Girl Power: Cash Transfers and Adolescent Welfare. Evidence from a Cluster-Randomized Experiment in Malawi

36 Pages Posted: 28 Sep 2013

See all articles by Sarah Baird

Sarah Baird

George Washington University - School of Public Health and Health Services (SPHHS)

Ephraim W. Chirwa

University of Malawi

Jacobus de Hoop

University of Rome Tor Vergata

Berk Ozler

World Bank - Development Economics Research Group (DECRG)

Date Written: September 2013

Abstract

Interventions targeting adolescent girls are seen as a key component in the fight to break the cycle of poverty in developing countries. Policies that enable them to reach their full potential can have a strong impact not only on their own wellbeing, but also on that of future generations. This paper summarizes the short-term impacts of a cash transfer program on the empowerment of adolescent girls in Malawi during and immediately after the two-year intervention. We find that the program, which transferred cash directly to school-age girls as well as their parents, had effects on a broad range of important domains - including increased access to financial resources, improved schooling outcomes, decreased teen pregnancies and early marriages, better health - and generally enabled beneficiaries to improve their agency within their households. Underlying these overall impacts, the experiment revealed important differences in program effects between young women who were in school at the start of the intervention and those that were not, as well as between young women who received cash transfers conditional on regular school attendance and those who received cash unconditionally. The results point to the potential role that cash transfer programs can play in improving the lives of adolescent girls in Sub-Saharan Africa, as well as the heterogeneity of effects under different program designs.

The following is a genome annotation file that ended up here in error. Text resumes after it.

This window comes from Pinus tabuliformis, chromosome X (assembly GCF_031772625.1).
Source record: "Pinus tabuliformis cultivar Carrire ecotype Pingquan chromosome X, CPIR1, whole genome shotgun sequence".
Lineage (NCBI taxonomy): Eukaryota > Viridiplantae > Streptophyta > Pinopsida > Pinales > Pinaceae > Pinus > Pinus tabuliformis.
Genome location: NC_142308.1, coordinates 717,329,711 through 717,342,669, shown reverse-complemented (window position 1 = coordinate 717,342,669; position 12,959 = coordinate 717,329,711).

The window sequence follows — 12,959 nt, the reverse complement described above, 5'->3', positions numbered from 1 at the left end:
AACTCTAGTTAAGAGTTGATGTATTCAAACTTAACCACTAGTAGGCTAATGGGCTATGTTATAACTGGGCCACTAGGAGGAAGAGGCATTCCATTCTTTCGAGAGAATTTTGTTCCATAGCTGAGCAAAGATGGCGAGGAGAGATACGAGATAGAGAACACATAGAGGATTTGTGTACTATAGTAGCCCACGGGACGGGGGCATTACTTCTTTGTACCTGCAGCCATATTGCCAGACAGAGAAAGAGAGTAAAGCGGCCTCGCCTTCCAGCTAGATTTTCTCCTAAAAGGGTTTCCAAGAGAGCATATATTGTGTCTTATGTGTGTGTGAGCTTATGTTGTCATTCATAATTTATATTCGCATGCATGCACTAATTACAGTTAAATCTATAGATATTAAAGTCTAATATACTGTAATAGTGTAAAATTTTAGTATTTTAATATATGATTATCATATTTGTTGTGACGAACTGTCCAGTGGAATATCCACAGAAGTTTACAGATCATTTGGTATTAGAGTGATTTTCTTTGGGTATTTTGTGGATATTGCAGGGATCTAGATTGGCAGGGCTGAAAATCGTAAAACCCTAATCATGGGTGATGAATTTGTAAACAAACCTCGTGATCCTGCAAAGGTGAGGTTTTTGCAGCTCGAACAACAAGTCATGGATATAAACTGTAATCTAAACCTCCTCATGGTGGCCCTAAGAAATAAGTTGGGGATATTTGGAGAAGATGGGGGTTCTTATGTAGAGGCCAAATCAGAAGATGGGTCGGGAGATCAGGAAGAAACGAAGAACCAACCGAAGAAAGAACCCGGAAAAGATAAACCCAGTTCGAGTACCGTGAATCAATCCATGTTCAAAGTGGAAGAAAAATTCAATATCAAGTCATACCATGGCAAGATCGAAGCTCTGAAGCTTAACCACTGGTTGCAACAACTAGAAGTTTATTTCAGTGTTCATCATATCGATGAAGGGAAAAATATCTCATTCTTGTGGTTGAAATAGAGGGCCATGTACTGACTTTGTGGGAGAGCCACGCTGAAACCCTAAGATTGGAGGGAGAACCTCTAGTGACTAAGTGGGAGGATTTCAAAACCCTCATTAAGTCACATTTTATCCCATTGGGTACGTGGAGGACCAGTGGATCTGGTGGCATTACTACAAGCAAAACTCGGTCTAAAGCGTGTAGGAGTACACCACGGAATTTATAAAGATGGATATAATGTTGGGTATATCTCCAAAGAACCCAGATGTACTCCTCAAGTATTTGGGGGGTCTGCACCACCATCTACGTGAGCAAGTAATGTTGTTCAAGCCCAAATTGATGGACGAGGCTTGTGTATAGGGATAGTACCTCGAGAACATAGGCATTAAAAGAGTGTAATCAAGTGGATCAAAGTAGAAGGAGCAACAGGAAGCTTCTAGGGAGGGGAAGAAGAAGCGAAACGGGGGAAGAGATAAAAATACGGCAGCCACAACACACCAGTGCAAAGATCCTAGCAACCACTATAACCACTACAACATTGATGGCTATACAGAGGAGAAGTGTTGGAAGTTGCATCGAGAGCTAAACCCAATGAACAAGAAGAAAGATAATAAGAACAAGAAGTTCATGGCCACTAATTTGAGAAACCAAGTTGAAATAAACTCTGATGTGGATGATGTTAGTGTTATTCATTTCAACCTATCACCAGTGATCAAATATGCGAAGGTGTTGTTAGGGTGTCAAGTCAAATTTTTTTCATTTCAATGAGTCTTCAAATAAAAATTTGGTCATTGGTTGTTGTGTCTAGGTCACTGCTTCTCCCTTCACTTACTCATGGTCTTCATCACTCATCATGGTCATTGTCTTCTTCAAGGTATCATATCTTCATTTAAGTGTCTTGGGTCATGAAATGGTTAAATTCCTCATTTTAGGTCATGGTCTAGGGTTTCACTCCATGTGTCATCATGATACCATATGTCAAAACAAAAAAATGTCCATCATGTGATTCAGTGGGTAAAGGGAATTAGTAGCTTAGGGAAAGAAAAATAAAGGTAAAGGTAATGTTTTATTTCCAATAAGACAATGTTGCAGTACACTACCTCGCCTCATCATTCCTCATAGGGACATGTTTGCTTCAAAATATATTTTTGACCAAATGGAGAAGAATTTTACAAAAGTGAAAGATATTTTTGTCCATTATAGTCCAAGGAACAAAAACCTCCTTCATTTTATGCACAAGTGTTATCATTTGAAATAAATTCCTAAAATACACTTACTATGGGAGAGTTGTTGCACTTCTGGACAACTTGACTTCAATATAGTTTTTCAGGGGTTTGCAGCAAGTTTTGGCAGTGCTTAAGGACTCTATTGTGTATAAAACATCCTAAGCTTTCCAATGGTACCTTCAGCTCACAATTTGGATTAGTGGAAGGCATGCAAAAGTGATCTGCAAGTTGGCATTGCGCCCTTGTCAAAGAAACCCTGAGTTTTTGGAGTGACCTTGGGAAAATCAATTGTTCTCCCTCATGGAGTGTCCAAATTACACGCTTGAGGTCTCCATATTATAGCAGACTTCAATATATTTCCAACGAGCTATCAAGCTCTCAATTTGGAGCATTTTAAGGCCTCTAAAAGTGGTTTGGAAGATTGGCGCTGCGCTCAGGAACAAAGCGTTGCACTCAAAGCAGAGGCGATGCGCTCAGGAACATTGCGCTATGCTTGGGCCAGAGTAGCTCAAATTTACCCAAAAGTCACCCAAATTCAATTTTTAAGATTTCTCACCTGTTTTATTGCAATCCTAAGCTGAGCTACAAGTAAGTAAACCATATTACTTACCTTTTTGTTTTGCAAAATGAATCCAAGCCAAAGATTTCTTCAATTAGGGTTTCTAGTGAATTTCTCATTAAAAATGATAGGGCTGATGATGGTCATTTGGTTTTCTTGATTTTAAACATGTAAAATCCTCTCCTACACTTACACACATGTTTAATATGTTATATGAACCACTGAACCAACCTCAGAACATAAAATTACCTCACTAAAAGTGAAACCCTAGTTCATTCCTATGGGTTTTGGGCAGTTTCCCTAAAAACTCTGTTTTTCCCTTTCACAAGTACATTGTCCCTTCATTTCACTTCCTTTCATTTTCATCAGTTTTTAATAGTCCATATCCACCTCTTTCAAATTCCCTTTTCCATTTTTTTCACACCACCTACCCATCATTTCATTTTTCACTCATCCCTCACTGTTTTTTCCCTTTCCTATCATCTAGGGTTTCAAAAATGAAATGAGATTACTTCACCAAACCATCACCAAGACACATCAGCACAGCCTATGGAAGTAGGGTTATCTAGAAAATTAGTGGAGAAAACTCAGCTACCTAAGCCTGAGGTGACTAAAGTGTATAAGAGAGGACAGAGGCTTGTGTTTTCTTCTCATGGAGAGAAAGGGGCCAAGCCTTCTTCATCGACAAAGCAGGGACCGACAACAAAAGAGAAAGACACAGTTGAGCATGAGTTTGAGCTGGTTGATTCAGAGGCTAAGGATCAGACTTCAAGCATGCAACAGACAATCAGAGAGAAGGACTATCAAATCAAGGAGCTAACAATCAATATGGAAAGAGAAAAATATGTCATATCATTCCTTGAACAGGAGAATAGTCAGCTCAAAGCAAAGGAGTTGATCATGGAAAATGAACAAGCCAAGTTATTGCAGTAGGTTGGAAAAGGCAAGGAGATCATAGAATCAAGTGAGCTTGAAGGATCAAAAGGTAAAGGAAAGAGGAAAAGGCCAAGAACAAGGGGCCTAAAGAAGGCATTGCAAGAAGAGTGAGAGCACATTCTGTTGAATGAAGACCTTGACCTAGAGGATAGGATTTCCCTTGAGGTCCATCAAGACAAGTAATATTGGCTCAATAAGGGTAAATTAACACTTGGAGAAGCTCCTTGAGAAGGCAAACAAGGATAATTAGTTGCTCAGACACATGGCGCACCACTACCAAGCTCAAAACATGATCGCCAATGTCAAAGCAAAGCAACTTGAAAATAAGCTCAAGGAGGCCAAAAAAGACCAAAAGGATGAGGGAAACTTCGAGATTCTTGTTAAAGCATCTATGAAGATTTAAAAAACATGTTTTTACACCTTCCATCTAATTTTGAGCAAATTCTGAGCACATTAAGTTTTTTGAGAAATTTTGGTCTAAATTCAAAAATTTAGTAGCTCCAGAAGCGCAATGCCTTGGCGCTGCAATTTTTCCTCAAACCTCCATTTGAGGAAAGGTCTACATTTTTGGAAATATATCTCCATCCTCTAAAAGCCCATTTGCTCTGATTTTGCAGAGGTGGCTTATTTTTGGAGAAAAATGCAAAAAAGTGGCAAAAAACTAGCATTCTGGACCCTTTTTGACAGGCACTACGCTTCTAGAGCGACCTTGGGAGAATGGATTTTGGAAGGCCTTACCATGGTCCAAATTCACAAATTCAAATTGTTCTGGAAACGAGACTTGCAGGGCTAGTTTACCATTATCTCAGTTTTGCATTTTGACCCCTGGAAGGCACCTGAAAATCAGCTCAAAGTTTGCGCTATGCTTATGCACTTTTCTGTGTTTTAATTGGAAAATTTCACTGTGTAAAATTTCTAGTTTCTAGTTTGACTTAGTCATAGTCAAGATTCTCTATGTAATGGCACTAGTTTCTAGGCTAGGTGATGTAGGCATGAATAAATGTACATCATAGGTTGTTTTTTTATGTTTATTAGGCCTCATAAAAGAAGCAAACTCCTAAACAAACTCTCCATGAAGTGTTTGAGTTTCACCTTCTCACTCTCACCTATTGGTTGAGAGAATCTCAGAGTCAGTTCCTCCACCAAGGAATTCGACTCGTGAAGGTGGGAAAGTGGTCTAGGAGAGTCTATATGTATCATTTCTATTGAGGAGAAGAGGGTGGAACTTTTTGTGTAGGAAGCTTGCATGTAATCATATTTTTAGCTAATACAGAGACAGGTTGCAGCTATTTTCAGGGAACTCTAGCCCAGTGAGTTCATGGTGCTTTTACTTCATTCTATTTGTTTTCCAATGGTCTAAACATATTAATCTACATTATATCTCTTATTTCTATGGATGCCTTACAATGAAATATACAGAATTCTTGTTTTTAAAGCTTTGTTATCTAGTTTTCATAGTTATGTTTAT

Suggested Citation

Baird, Sarah and Chirwa, Ephraim W. and de Hoop, Jacobus and Ozler, Berk, Girl Power: Cash Transfers and Adolescent Welfare. Evidence from a Cluster-Randomized Experiment in Malawi (September 2013). NBER Working Paper No. w19479. Available at SSRN: https://ssrn.com/abstract=2332551

Sarah Baird

George Washington University - School of Public Health and Health Services (SPHHS) ( email )

2300 I Street, NW
Ross Hall 106
Washington, DC 20037
United States

Ephraim W. Chirwa

University of Malawi ( email )

P.O. Box 278
Zomba
Malawi

Jacobus De Hoop

University of Rome Tor Vergata

Via di Tor Vergata
Rome, Lazio 00133
Italy

Berk Ozler

World Bank - Development Economics Research Group (DECRG) ( email )

1818 H Street, N.W.
Washington, DC 20433
United States

HOME PAGE: http://econ.worldbank.org/staff/bozler

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